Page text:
Autonomous Cars Will Challenge Technology Infrastructure, Panelists Say
15 January 2016 - Automotive News
Twenty years from now, the auto industry will have tens of millions self-driving vehicles on the road, but it may require automakers to share data with municipalities -- and each other.
Jeff Klei, president of Continental AG's North American region, predicted that 54 million autonomous vehicles will be on the road by 2035.
But he cautioned that self-driving cars will need an accurate road map, plus reliable data from the infrastructure, such as stop lights, speed limits and lane closings, and also live traffic updates from other vehicles.
“You can’t just rely on vehicle sensors,” Klei said on the sidelines of the Automotive News World Congress. “You need data from the cloud to tell you what’s going on.”
Self-driving cars need all that data to figure out what hazards, if any, should be avoided on the road ahead beyond the range of a vehicle’s sensors. A couple of years ago, Continental successfully road-tested a static version of the map -- minus live updates from other vehicles -- with truckers in Europe.
Now it’s looking for customers that will install the map in their passenger vehicles. “It’s simple to do, once you get access to the data,” Klei said. “But we don’t have a time line” for production.
It may be awhile before dynamic maps are practical. To gain access to the data, automakers will need the cooperation of municipalities, which may or may not have a centralized traffic control system. Automakers also will need the approval of motorists, who will need assurance that their vehicle’s data won’t be misused.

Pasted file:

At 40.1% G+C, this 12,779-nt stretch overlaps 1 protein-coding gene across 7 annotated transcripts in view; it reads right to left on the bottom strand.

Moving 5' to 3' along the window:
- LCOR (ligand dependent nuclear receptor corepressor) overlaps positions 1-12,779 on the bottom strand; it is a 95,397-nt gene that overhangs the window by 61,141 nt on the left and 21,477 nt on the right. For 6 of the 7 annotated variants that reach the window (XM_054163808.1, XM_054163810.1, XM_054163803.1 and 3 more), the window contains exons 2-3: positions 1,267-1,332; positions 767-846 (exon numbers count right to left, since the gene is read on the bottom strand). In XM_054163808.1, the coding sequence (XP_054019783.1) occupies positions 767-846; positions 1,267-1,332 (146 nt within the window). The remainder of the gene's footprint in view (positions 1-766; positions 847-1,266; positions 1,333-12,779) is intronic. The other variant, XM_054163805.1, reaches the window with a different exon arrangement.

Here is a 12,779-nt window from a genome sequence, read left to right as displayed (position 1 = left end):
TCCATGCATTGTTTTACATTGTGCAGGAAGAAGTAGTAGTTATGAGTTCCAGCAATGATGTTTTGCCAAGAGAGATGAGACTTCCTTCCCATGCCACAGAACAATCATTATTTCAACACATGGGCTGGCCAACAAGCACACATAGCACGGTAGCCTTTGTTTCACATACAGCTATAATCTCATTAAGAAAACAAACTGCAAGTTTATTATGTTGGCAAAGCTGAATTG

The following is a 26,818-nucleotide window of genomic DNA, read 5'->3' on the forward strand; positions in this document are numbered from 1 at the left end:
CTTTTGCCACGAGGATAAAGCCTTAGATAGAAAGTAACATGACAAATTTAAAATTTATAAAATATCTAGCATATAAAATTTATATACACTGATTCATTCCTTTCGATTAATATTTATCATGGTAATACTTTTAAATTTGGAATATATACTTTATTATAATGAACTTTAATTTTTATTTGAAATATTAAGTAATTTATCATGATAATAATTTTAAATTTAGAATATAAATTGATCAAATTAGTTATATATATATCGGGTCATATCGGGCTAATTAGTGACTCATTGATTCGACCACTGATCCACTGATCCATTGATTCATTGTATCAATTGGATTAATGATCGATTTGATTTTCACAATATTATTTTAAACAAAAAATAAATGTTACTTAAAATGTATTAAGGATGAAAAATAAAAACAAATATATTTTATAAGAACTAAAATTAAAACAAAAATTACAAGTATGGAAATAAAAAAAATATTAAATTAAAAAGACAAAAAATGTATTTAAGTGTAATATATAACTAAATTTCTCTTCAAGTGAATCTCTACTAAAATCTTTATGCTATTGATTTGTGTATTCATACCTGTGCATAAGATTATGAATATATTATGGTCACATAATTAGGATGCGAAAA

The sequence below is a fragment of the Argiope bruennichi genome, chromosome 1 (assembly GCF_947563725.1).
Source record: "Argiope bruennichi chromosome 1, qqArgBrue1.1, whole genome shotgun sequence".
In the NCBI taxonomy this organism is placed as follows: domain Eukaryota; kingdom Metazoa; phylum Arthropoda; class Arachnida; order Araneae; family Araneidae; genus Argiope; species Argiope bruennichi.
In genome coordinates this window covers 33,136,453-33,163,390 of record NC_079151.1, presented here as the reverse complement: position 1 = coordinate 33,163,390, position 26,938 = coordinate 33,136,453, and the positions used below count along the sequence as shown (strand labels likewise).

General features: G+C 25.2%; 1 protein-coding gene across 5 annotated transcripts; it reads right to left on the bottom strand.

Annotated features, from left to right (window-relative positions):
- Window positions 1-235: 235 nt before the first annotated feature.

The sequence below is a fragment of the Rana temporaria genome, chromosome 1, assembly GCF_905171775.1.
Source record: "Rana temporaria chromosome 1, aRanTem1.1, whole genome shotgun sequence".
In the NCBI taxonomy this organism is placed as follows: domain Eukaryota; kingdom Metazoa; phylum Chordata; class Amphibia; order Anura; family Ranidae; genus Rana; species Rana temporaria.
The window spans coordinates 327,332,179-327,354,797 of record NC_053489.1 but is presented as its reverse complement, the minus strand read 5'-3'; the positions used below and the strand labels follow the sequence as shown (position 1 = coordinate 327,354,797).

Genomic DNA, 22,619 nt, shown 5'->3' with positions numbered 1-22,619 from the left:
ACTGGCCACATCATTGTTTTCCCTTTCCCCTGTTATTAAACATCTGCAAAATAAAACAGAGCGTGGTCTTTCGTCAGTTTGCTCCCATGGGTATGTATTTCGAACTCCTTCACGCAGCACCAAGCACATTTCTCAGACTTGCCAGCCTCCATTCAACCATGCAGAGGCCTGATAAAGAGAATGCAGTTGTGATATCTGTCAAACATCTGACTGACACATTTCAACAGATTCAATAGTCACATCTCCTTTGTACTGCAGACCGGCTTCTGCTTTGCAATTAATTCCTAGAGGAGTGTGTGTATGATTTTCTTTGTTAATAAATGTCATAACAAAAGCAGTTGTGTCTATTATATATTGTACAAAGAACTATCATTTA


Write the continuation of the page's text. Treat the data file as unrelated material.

Panelist Jim Sayer, a researcher at the University of Michigan Transportation Research Institute, said he believes motorists will share their data, up to a point. “We are giving up a lot of information for convenience, but not if our welfare is at risk,” he said.
Specifically, Sayer fears hackers could penetrate a city’s electronic network of signs and stoplights to gain illicit access to a vehicle’s data. “You could have a completely secure vehicle, but the traffic control systems are the weak link,” he said.
Once automakers gain the cooperation of municipalities and motorists, it would make sense to share all that data, noted panelist Danny Shapiro, senior automotive director at chipmaker Nvidia. If cars are hitting potholes, the road crews could fill them. And if cars are encountering black ice on the road, the city could dispatch salt trucks.
Likewise automakers might learn to share Big Data with each other, Shapiro added. “Each automaker has its own software team and it’s a race,” Shapiro said. “But you might use computer simulations to develop standard data bases, or regulators might create a basic performance test” for autonomous vehicles.
Given the cost of r&d, automakers may learn that they’ll have to cooperate as much as compete to make driverless cars a reality.